Friday we decided to have a campfire in our back yard to celebrate. That's my idea of "roughing it". I'm not into camping, partly because of the lack of showers, but especially because it takes hours to pack up everything you might possibly need, food, utensils, bedding, etc. (clean clothes, optional) and go somewhere for one or two nights, realize which things you forgot that you really needed, try to sleep on the hard ground because in the confusion, you forgot the mattress pad thing and then go home tired and grumpy in a day or two, only to now have to unpack almost everything you own. Not my idea of fun. So, we like to have campfires in the comfort of our own back yard.
Anyway, this was a fine campfire, complete with hot dogs and marshmallows. Morgan wasn't there because she went with her friend, Angela Rigby, to the Mr. MC contest, which is kind of like a beauty pageant for freshman boys.
The rest of us sat, ate our hot dogs and enjoyed ourselves until I looked over and saw Alley (the cat) running in circles around the yard chasing something. On closer examination, I realized it was a big, fat mouse. I've never seen such a big one. It was enough to make one lose one's appetite for hot dogs, which was not that great to begin with.
We all ended up running over to the cat, who had now released the mouse, much to my dismay. Hal cornered it under the slide of Austin's castle but we couldn't get the cat to go under and finish off the task. (She is scared of Hal and doesn't like to go near him too much.) The kids, of course, were totally on the mouse's side.
So, that pretty much broke up our little party. We didn't even get to the marshmallows.
Morgan called a little later for me to pick them up at the school. I was heading out the door when Austin called out from the bathroom that he wanted to go too. I called Morgan back and told her it would be a few minutes before I got there.
Once Austin finished we headed over to Mountain Crest. I was so surprised that I could only see about two cars there. I realized that I must really be late in picking them up. It didn't seem like Austin was in the bathroom THAT long. So, I sat in front of the school in the car for a while, probably about ten minutes. I then got a little annoyed that they weren't watching for me. I drove over to the pool side of Mountain Crest because there were more cars over there. I realized that maybe the program was in the new gym.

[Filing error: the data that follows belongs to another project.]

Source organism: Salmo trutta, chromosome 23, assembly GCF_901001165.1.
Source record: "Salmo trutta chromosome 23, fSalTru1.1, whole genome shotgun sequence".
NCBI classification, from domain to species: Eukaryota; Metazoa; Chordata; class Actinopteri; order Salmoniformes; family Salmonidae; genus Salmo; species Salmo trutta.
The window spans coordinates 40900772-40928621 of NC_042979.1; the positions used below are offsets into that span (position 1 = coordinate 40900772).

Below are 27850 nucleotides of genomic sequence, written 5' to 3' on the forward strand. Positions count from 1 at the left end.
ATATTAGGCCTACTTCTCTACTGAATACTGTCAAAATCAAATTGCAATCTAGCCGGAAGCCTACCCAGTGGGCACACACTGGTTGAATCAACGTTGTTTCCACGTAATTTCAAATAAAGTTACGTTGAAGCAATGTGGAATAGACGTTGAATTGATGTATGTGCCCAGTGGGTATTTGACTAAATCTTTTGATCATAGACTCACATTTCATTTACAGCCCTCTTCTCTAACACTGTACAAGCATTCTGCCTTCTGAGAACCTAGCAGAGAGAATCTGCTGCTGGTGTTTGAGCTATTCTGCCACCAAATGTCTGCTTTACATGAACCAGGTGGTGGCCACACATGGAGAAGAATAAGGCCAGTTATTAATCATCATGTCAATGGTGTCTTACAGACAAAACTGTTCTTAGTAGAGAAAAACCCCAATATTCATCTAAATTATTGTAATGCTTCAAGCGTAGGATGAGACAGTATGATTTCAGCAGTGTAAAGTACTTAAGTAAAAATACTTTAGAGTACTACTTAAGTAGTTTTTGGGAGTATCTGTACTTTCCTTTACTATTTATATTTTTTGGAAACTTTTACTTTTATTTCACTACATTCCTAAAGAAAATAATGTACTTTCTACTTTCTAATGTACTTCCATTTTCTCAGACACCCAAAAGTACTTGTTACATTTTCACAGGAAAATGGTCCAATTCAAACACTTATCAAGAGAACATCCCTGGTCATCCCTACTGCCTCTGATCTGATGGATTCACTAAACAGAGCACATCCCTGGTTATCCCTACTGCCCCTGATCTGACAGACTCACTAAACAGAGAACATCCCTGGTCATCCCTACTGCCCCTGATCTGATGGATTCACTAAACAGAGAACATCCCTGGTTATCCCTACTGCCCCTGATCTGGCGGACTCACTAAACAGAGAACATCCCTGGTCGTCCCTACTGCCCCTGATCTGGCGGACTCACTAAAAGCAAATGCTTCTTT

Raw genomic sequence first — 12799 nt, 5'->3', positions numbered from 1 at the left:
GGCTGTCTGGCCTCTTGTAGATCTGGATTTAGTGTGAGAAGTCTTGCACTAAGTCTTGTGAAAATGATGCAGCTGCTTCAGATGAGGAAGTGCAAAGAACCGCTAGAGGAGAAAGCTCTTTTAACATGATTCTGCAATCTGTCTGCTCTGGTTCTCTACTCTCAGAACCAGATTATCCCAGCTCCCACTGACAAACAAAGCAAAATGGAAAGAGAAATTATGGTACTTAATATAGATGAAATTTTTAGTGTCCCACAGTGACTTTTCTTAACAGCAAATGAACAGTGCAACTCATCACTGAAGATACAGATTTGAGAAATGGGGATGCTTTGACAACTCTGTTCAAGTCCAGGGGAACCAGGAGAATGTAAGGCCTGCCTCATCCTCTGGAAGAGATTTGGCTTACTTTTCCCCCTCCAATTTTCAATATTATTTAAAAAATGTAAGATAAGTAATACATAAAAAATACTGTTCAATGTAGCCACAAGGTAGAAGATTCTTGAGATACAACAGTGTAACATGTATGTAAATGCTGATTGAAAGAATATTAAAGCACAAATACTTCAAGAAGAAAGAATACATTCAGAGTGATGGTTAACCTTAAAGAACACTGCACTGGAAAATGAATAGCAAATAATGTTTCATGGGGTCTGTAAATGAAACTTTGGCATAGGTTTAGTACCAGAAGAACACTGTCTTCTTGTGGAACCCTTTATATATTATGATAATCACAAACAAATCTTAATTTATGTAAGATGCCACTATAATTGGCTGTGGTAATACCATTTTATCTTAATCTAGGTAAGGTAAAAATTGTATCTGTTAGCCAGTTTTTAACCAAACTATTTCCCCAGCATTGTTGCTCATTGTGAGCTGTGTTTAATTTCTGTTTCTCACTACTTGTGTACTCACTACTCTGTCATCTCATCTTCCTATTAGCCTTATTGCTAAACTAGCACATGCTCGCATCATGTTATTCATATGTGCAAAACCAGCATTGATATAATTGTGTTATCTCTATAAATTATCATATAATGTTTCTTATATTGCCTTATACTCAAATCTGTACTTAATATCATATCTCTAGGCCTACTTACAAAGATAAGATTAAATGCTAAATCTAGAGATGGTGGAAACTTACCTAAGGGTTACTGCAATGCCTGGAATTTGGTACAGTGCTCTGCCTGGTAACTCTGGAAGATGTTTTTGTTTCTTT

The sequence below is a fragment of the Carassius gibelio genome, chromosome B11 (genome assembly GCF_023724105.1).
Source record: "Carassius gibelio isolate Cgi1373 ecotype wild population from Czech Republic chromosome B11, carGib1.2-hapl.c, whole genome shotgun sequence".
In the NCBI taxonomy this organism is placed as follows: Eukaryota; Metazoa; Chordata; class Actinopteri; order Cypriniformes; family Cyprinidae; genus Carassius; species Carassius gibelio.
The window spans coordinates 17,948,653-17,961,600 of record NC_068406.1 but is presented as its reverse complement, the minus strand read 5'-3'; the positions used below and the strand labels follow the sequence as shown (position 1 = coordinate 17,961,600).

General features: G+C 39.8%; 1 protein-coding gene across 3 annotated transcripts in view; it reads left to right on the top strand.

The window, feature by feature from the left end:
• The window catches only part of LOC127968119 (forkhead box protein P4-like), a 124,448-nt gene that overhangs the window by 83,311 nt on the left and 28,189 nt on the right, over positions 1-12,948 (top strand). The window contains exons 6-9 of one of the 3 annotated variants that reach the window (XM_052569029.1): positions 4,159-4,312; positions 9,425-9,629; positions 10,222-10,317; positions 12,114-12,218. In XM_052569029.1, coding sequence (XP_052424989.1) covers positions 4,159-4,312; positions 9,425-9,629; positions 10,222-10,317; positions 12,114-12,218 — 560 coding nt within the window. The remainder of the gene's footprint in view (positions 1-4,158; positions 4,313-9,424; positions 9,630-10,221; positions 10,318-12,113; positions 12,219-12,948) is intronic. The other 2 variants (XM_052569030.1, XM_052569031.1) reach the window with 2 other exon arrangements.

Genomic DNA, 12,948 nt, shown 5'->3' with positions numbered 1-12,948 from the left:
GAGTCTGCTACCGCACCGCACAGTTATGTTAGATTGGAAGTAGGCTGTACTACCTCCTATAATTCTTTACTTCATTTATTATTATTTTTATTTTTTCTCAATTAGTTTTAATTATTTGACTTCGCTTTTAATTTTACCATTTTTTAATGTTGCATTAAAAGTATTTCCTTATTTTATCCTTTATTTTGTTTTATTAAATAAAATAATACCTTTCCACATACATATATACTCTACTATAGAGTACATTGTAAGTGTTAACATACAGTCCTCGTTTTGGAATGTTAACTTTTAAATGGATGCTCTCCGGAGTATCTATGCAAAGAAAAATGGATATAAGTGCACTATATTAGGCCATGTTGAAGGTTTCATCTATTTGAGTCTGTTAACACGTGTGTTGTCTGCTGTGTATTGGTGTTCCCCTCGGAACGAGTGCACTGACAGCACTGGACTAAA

It didn't really look too promising over there either. I drove back over to the main part of the building. There were some gnarly looking skater dudes outside, honing their skills. I finally decided I'd have to go in and find the girls. As I walked to the building, I made eye contact with one of the boys there. He looked harmless enough so I asked him if he knew anything about the Mr. MC contest.
"It's over." he answered.
"I know that." I said, a little annoyed, "I'm just here to pick up my daughter. Do you know how long ago it ended? I can't find my daughter."
"Do you know where South Cache is?" he asked.
"Oh my gosh," I said, "I am such an idiot." and then I left after thanking him profusely, restraining myself from giving the peace out sign.
Austin and I headed immediately to South Cache. Morgan and Angela were sitting happily on a bench, making videos with my cell phone, which I didn't know you could do.
I apologized over and over and they were nice about it. I think Morgan was more worried I'd be mad about all the photos and videos they had made on my phone, so she was relieved that I wasn't mad and I was relieved that they weren't mad that I went to the wrong place.
I never used to do things like that, ever. It's very frustrating to me that I've started doing dumb little things and not paying full attention when I should. I used to pride myself on being on top of all the little important details. I hope this is not an example of things to come. Between you and me, I'm terrified that either Hal or I will end up with Alzheimer's disease. That would not be a fun one to deal with.